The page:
EU Settlement Scheme update

Brexit and immigration series - part one


Following the UK’s decision to leave the EU, the EU Settlement Scheme was established by the UK Government in 2019. The key purpose of the Scheme is to provide a mechanism for EU nationals to maintain their right to reside in the UK post-Brexit, whilst at the same time enshrining those residence rights in domestic UK law.

In the first of a series of Insights on Brexit-related changes to the UK immigration system, we consider the requirements of the Settlement Scheme and what steps employers should be taking in relation to their staff before the end of 2020.

Who can make an application under the Scheme?

EU, EEA and Swiss nationals are eligible to make an application, as are certain non-EU/EEA/Swiss family members of EU, EEA and Swiss nationals. In the remainder of this Insight, references to the term “EU nationals” should be taken to also include EEA and Swiss nationals.

Individuals with indefinite leave to enter the UK, indefinite leave to remain in the UK and nationals of the Republic of Ireland do not have to apply.

What are the key dates?

Although the UK left the EU on 31 January 2020, a transition period is currently in place and EU rules on free movement of people will continue to apply until 31 December 2020. Subject to some limited exceptions, EU nationals (and certain family members) who are resident in the UK on or before 31 December 2020 will be eligible to make an application under the Scheme. Eligible applicants who meet the residence deadline will then have until 30 June 2021 to complete the application process.

How do individuals apply?

The application process is designed to be user friendly and involves residence, identity and criminal record checks. Depending on an individual’s period of residence in the UK, they can either be granted “settled status” (in essence, permanent residence) or “pre-settled status” (time-limited residence that can be potentially converted to settled status at a later date). For as long as individuals hold relevant status under the Scheme, they can continue to live and work in the UK.

Applications can be made and documents submitted via an app on mobile devices, often eliminating the need for hard copy documents to be provided. The Home Office states that it usually takes five working days to process a straightforward application where no further information is required. However, more complicated applications (such as where further information/clarification is required by the Home Office) can take over a month to resolve.

The latest statistics

Unsurprisingly, with various changes to the immigration system on the horizon, the number of applications to the Scheme has been significant. Government figures show that just over 4 million applications were received as of 30 September 2020, with 95% resulting in the grant of settled or pre-settled status.

What should employers be doing now?

Ensuring eligible staff members make an application to the Scheme should remain a high priority as we head towards the end of the year. There is no need for employers to be involved in the application process for individual applicants, but it would be wise to encourage eligible staff to make applications without delay. This is key to avoiding future business disruption and potential illegal worker penalties.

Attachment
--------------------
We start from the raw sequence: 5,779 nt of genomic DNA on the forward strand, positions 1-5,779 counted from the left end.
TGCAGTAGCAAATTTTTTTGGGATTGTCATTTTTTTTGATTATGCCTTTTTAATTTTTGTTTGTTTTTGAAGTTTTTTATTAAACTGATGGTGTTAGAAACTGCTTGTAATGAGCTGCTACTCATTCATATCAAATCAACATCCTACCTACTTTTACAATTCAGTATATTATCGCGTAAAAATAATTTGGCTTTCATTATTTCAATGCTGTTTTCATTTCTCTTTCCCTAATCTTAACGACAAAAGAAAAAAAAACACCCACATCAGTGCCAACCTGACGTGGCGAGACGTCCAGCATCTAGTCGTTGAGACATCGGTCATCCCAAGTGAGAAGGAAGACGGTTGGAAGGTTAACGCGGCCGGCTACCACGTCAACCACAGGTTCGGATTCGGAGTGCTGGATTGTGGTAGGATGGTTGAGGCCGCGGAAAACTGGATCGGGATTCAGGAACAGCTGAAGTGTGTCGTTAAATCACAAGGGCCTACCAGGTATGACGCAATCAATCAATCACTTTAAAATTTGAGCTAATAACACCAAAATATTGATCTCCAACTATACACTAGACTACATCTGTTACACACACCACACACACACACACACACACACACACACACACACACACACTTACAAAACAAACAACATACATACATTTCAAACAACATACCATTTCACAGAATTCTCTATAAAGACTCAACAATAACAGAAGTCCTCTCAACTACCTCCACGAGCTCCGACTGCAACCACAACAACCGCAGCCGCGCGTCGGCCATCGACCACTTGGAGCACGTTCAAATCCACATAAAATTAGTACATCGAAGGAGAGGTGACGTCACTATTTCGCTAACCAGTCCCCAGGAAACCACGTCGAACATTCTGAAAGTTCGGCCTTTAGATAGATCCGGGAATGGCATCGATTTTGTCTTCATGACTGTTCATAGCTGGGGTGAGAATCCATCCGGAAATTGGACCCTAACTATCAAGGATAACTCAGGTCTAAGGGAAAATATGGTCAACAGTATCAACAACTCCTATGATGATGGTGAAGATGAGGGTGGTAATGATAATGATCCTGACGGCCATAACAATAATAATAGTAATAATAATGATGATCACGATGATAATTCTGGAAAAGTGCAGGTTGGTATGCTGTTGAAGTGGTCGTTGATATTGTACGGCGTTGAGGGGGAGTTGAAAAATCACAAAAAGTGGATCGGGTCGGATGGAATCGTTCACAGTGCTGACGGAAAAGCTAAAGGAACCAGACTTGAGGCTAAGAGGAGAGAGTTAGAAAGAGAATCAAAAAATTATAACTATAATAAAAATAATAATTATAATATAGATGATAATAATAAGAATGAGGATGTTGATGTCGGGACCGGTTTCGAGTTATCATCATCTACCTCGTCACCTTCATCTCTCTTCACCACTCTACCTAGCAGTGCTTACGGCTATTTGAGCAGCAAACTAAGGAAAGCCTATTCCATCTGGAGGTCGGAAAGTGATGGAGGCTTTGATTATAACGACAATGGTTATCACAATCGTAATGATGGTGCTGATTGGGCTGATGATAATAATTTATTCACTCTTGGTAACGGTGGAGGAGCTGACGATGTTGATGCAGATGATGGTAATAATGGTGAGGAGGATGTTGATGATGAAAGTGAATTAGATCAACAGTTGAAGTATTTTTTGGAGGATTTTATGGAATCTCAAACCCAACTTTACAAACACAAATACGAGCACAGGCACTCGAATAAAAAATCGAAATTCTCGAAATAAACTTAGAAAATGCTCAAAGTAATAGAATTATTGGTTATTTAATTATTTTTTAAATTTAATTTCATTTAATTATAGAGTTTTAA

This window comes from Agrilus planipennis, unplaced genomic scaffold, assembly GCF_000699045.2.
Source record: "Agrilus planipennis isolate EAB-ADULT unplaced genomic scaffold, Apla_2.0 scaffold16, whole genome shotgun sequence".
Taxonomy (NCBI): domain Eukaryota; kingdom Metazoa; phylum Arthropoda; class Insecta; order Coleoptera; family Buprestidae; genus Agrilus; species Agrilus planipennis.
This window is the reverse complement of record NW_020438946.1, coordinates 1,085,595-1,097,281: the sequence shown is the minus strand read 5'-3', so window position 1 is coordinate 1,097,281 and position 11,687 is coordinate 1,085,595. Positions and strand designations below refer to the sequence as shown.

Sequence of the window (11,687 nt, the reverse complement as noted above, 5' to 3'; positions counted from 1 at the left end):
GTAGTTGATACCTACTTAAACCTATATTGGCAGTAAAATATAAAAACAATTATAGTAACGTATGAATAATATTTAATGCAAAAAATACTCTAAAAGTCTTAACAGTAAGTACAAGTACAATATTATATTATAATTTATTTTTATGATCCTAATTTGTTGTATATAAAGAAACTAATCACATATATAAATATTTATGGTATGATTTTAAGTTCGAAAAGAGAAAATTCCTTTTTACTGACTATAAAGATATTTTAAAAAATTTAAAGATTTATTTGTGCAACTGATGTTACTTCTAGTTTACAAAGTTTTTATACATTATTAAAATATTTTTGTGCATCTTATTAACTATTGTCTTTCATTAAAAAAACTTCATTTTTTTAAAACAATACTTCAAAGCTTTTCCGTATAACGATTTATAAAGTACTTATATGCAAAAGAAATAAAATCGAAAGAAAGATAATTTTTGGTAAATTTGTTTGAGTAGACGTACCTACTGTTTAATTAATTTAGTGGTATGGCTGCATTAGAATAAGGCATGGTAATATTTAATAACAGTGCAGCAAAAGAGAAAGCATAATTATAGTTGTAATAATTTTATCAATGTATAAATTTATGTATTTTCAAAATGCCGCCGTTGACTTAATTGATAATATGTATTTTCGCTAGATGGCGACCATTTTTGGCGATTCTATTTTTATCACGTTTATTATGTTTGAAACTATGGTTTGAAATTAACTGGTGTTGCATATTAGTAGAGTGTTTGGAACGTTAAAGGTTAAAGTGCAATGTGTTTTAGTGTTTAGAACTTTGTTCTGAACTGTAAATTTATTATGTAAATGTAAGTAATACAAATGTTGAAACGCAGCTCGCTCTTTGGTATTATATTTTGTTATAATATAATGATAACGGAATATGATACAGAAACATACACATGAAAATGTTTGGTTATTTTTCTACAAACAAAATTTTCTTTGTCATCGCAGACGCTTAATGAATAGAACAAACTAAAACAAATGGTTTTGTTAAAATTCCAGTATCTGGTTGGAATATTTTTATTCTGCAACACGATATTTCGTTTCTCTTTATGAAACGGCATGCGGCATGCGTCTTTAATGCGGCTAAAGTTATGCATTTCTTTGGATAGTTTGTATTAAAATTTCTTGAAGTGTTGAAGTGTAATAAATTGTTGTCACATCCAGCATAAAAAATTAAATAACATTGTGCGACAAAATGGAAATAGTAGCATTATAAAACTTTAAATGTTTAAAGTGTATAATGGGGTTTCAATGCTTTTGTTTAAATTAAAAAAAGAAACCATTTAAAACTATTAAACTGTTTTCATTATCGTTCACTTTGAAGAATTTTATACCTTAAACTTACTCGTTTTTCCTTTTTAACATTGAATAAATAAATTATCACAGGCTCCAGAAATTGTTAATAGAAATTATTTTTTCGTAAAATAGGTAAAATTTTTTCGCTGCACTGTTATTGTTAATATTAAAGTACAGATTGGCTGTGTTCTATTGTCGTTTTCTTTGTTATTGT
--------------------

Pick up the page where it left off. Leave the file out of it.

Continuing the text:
Individuals who may be required to make a Scheme application can be identified via audits of existing right to work documentation. The Government has also produced materials that can be displayed in workplaces to remind individuals of the need to apply.

Recruitment of EU nationals

From 1 January 2021, a new immigration system will apply that will cover both EU and non-EU nationals – meaning EU nationals arriving in the UK after this date will need a visa to live and work in the UK. Those who have been granted settled or pre-settled status under the Settlement Scheme will continue to be governed by the rules of that scheme (and will not be governed by the more onerous new rules).

The change in immigration rules could negatively impact future staff supply, as migration to the UK will be more difficult for EU nationals after the end of the transition period. This will be a particular problem in sectors where EU nationals have traditionally been employed in low-paid roles that the Home Office would consider to be “low skilled”. 

Where possible, employers should keep existing recruitment strategies under review. Where EU nationals have been identified for roles, it would be prudent to assess whether their presence in the UK before the end of the year is feasible – thereby eliminating the need for compliance with the more stringent new rules. Of course, Covid-19 quarantine arrangements may be relevant when formulating travel plans.

This publication is intended for general guidance and represents our understanding of the relevant law and practice as at November 2020. Specific advice should be sought for specific cases. For more information see our terms & conditions.


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